When it comes to buying health insurance for the first time, there is much to learn about how a medical plan functions. One of the things you will want to understand is what is meant by an out of pocket maximum, specifically an individual out of pocket maximum.
Fundamentals of Insurance
In order to get an idea of how an individual out of pocket maximum works in a medical insurance plan, you must understand a basic principle of insurance: instead of an individual assuming the risk of financial loss due to an unforeseen event, that person can pay a price (called a premium) to an insurance company, and that company will accept some of the risk of the loss. The greater the risk of loss for the insurance company, the greater the premium.
One way to lower the premium is to take on more risk of the loss for yourself. A typical method employed to do this is to increase a policy’s out of pocket maximum.
So What is an Individual Out of Pocket Maximum?
An out of pocket maximum is exactly what it sounds like. It is the maximum amount of money that you are required to pay out of pocket for medical expenses during the year. In the past, it was up to the medical plan to determine what all was included in the out of pocket maximum, but under the Patient Protection and Affordable Care Act (PPACA), or Obamacare, all expenses (deductible, coinsurance, copays) will count toward the out of pocket maximum.
The individual out of pocket maximum is the maximum amount that one person on the health insurance plan will be responsible for. Plans that cover more than one person also have a family out of pocket maximum, which is the most that the entire family will be required to pay.
Does Everything Count Toward an Out of Pocket Maximum?
As mentioned above, PPACA requires all out of pocket expenses paid to medical service providers count toward the out of pocket maximum.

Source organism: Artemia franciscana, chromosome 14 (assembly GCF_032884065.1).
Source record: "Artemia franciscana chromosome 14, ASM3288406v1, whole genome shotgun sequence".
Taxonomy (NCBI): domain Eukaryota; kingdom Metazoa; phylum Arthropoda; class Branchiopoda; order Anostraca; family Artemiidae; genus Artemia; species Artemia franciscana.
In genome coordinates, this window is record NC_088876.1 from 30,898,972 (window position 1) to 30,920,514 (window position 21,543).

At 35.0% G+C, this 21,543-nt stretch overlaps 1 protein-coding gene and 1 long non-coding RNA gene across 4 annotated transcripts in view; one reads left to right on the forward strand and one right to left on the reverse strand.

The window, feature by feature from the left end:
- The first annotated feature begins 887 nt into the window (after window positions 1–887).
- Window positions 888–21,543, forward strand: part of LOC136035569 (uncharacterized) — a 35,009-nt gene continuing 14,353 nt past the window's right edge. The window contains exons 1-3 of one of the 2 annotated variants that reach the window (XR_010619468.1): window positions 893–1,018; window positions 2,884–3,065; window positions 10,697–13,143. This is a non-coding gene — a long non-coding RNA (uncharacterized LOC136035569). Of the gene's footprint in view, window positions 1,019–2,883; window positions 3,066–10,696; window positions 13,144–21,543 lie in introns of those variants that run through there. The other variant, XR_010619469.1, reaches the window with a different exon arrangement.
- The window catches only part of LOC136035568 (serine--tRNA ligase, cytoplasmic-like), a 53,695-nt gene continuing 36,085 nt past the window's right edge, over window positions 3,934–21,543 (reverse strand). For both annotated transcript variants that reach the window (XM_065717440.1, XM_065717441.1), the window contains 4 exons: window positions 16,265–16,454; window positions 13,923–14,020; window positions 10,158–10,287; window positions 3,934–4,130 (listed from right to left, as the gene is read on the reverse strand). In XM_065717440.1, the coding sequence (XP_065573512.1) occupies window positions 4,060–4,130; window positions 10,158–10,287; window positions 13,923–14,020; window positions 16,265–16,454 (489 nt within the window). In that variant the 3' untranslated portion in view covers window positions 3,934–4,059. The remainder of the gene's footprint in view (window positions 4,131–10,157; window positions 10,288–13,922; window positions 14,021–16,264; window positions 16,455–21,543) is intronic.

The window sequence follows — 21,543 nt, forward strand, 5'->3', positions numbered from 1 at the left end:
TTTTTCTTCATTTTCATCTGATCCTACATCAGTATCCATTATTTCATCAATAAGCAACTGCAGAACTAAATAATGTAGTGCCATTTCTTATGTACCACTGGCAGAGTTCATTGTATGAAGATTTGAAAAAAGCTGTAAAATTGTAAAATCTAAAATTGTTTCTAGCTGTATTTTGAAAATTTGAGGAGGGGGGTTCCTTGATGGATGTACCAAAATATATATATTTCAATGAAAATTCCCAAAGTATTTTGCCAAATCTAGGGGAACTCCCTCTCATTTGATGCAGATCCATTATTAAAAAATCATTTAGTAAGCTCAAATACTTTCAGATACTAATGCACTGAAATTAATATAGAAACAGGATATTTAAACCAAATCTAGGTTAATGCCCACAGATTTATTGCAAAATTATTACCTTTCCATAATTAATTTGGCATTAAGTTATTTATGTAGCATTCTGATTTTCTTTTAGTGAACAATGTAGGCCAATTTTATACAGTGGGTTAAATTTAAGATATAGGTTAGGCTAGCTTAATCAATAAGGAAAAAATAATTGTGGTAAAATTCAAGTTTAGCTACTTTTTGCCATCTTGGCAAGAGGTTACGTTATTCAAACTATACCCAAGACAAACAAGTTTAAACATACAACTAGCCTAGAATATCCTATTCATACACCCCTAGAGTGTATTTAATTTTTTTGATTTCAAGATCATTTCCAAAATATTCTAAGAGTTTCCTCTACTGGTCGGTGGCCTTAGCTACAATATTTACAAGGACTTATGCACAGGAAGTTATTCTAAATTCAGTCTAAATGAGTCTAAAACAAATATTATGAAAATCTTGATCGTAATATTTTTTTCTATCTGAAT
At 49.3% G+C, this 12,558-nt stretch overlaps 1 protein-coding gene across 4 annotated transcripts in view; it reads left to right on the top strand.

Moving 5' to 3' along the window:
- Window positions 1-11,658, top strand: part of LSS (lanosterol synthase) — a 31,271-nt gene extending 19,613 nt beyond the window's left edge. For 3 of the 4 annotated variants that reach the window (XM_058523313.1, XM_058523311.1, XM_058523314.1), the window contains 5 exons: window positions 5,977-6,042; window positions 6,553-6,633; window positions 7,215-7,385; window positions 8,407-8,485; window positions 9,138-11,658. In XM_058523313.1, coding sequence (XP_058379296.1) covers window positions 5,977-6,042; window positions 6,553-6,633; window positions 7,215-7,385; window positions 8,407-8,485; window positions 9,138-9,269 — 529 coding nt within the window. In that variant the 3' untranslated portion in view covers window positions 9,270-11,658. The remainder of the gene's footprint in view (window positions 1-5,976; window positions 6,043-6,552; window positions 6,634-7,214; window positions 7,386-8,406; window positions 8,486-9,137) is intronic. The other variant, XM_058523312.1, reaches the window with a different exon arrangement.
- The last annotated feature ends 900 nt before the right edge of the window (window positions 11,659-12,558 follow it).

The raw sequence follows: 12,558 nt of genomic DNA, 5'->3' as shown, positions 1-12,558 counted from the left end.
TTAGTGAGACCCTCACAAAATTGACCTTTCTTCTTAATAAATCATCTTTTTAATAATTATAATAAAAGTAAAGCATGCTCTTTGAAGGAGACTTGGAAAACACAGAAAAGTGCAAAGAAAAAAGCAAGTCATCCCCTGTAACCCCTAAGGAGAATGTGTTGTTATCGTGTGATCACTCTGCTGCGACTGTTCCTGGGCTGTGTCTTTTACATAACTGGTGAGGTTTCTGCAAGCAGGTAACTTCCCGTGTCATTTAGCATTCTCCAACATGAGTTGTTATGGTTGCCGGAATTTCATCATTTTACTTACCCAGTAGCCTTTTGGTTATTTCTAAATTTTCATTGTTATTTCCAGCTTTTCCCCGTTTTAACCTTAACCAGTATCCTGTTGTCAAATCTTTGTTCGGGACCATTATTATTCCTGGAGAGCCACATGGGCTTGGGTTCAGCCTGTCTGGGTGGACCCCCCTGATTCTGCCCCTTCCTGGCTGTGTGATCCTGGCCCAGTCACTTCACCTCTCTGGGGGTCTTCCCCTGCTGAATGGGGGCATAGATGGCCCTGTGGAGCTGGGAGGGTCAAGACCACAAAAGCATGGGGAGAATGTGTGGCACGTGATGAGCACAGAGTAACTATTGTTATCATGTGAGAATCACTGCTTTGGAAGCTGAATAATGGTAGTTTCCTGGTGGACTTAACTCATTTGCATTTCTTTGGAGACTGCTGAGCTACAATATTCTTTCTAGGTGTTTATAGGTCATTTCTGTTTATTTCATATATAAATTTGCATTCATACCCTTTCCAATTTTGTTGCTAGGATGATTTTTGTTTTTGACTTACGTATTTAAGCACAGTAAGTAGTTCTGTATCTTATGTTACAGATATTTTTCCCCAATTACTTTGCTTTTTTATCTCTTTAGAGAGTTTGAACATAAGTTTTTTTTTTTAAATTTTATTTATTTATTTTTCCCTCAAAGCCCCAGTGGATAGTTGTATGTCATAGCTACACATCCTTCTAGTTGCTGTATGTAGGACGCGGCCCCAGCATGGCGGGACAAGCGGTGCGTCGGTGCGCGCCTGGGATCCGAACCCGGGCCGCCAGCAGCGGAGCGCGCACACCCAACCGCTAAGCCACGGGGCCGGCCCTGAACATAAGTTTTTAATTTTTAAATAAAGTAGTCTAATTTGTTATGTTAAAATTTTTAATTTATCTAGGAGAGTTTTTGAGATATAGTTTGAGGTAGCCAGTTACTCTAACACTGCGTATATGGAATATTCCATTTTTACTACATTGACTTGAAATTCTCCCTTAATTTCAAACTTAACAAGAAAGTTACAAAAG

Note that one thing that is not counted toward the out of pocket maximum is the premium paid to purchase the actual insurance plan, except for Medicaid and CHIP premiums.
How Can I Find Out More About the Individual Out of Pocket Maximum?
Make sure to carefully read the benefit summary of any insurance plan you are considering enrolling in. The Affordable Care Act requires medical insurance companies and group plans to provide a Summary of Benefits and Coverage (SBC) for all plans.
SBCs should succinctly show the benefits that a medical insurance plan provides. The language should be easy to read, and an SBC makes it easier to compare benefits between multiple plans on an apples-to-apples basis.
How Do I Know What Out of Pocket Maximum is Right for Me?
That really depends on the amount of risk you are willing to take. A low out of pocket maximum will require more money paid in premium. A high out of pocket maximum means lower premiums. If you do not want to take the chance of paying a lot of money out of pocket if you need medical services, then you’ll want a lower out of pocket maximum. Just know that you’ll be paying more in premium.
To find the current out of pocket maximums, visit the IRS website.